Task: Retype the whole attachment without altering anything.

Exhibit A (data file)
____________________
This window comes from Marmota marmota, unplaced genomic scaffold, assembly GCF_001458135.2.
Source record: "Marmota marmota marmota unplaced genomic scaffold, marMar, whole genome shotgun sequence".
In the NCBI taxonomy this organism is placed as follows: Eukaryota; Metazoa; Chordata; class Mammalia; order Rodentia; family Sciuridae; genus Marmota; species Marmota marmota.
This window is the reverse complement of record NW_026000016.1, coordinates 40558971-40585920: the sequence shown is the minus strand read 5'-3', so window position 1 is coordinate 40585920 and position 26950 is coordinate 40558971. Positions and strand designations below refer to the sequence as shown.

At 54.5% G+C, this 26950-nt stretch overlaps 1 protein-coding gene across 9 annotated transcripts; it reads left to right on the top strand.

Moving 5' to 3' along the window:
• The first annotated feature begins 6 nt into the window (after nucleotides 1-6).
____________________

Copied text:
This window comes from Marmota marmota, unplaced genomic scaffold, assembly GCF_001458135.2.
Source record: "Marmota marmota marmota unplaced genomic scaffold, marMar, whole genome shotgun sequence".
In the NCBI taxonomy this organism is placed as follows: Eukaryota; Metazoa; Chordata; class Mammalia; order Rodentia; family Sciuridae; genus Marmota; species Marmota marmota.
This window is the reverse complement of record NW_026000016.1, coordinates 40558971-40585920: the sequence shown is the minus strand read 5'-3', so window position 1 is coordinate 40585920 and position 26950 is coordinate 40558971. Positions and strand designations below refer to the sequence as shown.

At 54.5% G+C, this 26950-nt stretch overlaps 1 protein-coding gene across 9 annotated transcripts; it reads left to right on the top strand.

Moving 5' to 3' along the window:
• The first annotated feature begins 6 nt into the window (after nucleotides 1-6).